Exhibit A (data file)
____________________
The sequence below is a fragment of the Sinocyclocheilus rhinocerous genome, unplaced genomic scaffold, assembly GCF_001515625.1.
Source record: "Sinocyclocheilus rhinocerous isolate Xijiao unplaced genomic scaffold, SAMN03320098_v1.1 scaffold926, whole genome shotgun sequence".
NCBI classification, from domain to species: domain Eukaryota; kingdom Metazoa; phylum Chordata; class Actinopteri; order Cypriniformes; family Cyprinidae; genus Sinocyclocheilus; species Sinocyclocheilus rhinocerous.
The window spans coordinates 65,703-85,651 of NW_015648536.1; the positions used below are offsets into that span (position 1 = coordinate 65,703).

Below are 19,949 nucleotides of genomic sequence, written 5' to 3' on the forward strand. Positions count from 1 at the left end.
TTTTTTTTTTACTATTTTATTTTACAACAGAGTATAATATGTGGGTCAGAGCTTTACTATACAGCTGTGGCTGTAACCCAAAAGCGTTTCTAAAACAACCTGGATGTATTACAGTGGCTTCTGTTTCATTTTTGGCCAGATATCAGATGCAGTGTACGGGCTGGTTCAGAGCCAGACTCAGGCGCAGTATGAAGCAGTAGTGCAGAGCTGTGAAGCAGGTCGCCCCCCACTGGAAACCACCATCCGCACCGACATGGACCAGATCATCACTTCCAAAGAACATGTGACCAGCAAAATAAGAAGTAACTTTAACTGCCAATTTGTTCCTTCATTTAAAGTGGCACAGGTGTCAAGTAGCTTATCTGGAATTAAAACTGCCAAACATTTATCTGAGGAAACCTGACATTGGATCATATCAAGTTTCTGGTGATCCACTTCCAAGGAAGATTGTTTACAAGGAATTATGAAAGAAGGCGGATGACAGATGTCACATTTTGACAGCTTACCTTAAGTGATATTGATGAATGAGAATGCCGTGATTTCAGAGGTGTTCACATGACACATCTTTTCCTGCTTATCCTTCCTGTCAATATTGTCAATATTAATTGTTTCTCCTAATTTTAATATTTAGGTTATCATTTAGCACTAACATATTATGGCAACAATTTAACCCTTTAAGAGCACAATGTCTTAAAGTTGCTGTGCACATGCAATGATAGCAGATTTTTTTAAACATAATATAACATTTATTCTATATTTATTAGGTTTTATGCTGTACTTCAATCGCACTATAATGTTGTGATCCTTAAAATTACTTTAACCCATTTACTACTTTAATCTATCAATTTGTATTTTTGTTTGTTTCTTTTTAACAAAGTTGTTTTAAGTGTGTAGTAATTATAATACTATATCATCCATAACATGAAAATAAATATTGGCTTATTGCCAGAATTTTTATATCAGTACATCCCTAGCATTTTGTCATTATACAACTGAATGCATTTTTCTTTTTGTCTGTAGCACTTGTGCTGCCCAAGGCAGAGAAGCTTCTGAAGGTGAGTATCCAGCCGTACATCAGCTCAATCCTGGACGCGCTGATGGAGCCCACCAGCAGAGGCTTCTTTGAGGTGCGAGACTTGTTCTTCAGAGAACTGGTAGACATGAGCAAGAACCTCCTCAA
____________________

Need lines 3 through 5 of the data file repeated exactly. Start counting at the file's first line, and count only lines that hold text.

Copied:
NCBI classification, from domain to species: domain Eukaryota; kingdom Metazoa; phylum Chordata; class Actinopteri; order Cypriniformes; family Cyprinidae; genus Sinocyclocheilus; species Sinocyclocheilus rhinocerous.
The window spans coordinates 65,703-85,651 of NW_015648536.1; the positions used below are offsets into that span (position 1 = coordinate 65,703).

Below are 19,949 nucleotides of genomic sequence, written 5' to 3' on the forward strand. Positions count from 1 at the left end.